You may have read recently that Toronto has one of the “most luxuriant” urban forests in the world.
Upon further review, the validity of that claim is a resounding ¯\_(ツ)_/¯.
Citing a recent study by Treepedia that measured tree canopies in various cities, The Toronto Star and CBC both lauded Toronto for its abundant greenery. If we consider this study a global snapshot of urban tree coverage, we might as well ask anyone within throwing distance of a paper plane about their favourite chocolate bar, tally up the answers for literally any of them, and call it a day.
That’s because only 12 cities from 7 countries were included in the project. Ranking such a small sample size is redundant.
Toronto scored fifth, ahead of two cities with triple our population density (New York City, Paris) and one in the desert (Tel Aviv). Fifth is almost sixth, which is dead middle. Which is not “word class” trees, as the Star suggests.
Another problem is the method. Treepedia’s used Google Street View imagery to measure urban canopies from a human level. That means trees that can’t be directly observed by humans on a pathway – in ravines or larger forests, for example – are exempt.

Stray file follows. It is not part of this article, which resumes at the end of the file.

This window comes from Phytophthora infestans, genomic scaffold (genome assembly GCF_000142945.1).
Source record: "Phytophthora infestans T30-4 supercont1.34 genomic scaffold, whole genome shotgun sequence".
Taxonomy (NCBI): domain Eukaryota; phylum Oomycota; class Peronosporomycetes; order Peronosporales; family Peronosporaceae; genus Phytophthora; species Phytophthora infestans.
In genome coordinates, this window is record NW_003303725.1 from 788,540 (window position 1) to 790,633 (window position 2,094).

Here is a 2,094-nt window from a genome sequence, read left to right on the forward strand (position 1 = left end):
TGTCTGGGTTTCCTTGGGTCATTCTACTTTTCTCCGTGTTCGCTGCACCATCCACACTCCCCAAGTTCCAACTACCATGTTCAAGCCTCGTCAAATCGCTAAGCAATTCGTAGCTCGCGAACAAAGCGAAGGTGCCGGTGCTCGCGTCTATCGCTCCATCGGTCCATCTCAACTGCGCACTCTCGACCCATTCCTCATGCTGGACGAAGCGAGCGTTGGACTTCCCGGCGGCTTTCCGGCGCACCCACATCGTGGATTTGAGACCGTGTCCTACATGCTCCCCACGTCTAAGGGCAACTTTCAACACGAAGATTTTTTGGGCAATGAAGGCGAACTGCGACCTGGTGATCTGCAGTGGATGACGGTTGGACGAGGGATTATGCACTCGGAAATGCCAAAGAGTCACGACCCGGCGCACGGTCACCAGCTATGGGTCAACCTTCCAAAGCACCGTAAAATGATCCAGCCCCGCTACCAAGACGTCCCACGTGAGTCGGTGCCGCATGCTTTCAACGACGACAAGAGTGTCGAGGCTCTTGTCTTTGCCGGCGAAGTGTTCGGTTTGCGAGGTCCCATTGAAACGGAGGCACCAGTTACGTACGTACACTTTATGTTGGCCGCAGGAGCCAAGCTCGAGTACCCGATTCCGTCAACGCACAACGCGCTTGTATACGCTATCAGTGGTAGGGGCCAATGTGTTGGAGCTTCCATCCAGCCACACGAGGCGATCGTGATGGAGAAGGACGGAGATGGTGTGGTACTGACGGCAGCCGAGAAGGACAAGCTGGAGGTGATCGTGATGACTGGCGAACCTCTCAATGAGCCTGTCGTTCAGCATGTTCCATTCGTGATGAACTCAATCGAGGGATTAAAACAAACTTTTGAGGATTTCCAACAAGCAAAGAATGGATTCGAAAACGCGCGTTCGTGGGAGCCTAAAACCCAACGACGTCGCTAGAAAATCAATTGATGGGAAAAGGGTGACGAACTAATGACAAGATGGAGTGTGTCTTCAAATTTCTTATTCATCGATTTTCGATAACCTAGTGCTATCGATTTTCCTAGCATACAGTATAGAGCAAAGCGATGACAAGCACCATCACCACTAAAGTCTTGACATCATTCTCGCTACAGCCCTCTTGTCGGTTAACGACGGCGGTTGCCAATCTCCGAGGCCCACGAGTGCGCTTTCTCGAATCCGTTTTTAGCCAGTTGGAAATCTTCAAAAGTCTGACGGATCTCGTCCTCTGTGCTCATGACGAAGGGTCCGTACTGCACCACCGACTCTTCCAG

This could, of course, help Toronto. But who knows, because the study is frustratingly incomplete.
Treepedia’s map also reveals a canopy distribution issue. There are plenty of trees in Toronto’s outer boroughs, but downtown is a concrete jungle. We’re happy for the people of Rockcliffe-Smythe.
While we might have one of the world’s most impressive tree canopies – if hundreds of other cities to be included in future editions of the project score worse than fifth, which they won’t because “city in a forest” Atlanta is certainly up there – for now the findings can be filed under inconclusive at best.
So, to sum up, coming in 5th place out of 12 in an incomplete and fairly unscientific study does not anoint us tree capital of anything.